The model of Jerusalem during the Second Temple period, built during the 1960s at the capital's Holyland Hotel, was never just another nice, innocent tourist attraction, as it should have been. The Second Temple model presents Jerusalem in its glory days, during the rule of King Herod in 66 C.E., and the Herodian architecture in all its imaginary splendor. Despite - or perhaps because of - the lack of scientific credibility, it has become fraught with political and national significance.

[...]

The new project suffers from the architectural version of the "Jerusalem syndrome" that has consumed significant portions of the city. Its most obvious symptoms are a heavy, complicated style that smacks of overdone archaism and vast expanses of chiseled stone that are completely divorced from the museum's modern, secular, elegant atmosphere. Even the model itself is almost lost in the crowd. This project would never have passed muster with Herod: Cruel as he was, he knew what architectural excellence was.

[...]
Ouch.
PIETER W. VAN DER HORST is complaining that the University of Utrecht censored his farewell lecture. The Jewish Telegraphic Agency summarizes the story:
Dutch issue focuses on Muslim anti-Semitism
A Dutch professor accused the president of his university of suppressing free speech by cutting out parts of a talk on Muslim anti-Semitism.

Pieter W. van der Horst, a professor of New Testament and Judaism, made the accusations after Willem Gispen, president of Utrecht University, cut passages from a van der Horst speech. Gispen said the passages are “offensive to a Muslim audience” and “unscholarly.”

Van der Horst was allowed to deliver the first half of the speech, which focused on Christian anti-Semitism.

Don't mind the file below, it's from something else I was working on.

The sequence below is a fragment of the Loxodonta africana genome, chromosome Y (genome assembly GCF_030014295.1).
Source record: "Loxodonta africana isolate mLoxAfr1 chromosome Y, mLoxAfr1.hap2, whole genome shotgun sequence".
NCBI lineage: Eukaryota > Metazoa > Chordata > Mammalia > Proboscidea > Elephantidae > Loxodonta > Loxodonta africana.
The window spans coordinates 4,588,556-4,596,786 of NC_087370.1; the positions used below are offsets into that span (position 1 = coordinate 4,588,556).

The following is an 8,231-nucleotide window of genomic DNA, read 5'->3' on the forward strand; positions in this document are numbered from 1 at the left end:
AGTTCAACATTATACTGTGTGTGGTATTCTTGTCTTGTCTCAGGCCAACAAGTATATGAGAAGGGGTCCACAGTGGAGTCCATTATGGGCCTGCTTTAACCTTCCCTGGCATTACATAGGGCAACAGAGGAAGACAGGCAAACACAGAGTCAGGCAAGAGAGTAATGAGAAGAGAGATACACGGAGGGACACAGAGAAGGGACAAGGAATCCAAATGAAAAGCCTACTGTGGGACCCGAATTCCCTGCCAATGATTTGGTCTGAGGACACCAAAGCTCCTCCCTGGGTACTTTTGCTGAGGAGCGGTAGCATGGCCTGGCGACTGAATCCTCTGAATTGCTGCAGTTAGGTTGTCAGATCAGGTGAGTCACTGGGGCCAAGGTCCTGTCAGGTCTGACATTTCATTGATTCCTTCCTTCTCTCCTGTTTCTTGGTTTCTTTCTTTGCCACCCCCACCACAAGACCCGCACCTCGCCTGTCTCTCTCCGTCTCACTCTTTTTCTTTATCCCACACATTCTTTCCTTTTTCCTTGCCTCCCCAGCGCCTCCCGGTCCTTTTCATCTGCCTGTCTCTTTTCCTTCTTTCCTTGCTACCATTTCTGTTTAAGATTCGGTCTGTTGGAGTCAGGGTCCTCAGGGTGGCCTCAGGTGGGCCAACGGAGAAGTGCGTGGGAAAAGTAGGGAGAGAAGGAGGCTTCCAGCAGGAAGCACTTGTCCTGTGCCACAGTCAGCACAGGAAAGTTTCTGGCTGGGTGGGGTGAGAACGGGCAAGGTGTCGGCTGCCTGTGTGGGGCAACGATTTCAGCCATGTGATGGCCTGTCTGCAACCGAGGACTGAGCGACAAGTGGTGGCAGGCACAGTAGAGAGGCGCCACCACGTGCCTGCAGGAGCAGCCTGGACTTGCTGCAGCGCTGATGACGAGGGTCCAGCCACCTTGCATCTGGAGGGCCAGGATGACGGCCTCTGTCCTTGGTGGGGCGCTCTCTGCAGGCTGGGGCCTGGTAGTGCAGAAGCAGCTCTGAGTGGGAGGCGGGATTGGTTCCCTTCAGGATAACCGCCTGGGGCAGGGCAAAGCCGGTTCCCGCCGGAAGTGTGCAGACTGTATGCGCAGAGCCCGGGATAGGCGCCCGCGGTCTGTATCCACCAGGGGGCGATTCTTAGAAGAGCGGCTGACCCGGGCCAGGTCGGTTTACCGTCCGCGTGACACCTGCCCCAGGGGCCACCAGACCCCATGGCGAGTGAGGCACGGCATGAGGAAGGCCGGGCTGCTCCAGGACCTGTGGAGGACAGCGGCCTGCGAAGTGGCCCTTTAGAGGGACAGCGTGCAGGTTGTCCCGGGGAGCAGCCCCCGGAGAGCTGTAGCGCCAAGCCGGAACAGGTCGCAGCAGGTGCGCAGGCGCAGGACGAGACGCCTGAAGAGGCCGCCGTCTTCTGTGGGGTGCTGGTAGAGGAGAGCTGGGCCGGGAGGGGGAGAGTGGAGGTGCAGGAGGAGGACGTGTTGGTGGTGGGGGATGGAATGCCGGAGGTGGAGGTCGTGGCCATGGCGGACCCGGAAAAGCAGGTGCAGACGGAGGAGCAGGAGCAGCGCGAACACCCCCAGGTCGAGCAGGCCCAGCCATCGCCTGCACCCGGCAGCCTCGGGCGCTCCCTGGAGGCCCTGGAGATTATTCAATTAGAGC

The Dutch press has covered the dispute between the two men, which also may have been influenced by van der Horst having to resign his position after budget cuts.
I'm quoting the whole story, since I'm doubtful that the link is a permanent one. (It's currently under "Breaking News" at the JTA website.)

In addition the Dhimmi Watch blog translates a longer and more informative article from the Dutch newspaper Trouw. (I don't know Dutch and cannot vouch for the accuracy of the translation.) Excerpt:
The text of the lecture landed quite some time ago on the desk of Prof. Dr. W.H. Gispen, rector magnificus of Utrecht University. Van der Horst was called to justify himself before a commision of four. In the Nieuw Israelitisch Weekblad he says: “The Muslim students might make trouble, the rector could ‘not even guarantee my safety’, the lecture was ‘below scholarly standards’.”

In his farewell lecture ‘The Myth of Jewish Cannibalism’ Van der Horst wanted to call attention among other things to “a great global problem, namely that part of the Islamic world has taken over the torch of hatred for the Jews from the nazis and is carrying it forward enthusiastically. The Islamisation of European Antisemitism is one of the most horrendous developments of the last decades.”

In the incriminated passage the professor foresaw he would be accused of ‘islamophobia’. “But one should never close one’s eyes to matters one does not like to see or which don’t fit a picture of the world that is often determined by ideological blinkers.”
The University is replying that they urged rather than ordered him to delete the passages. Professor van der Horst's work focuses on ancient Judaism (some of it is listed here) and I am well acquainted with a good bit of it. I should be very surprised if he produced something below scholarly standards in a public lecture. I don't think that the possibility of students protesting should be a factor in such situations. And if it's true that the University could not even guarantee his safety, then they have a serious problem that extends far beyond this single incident.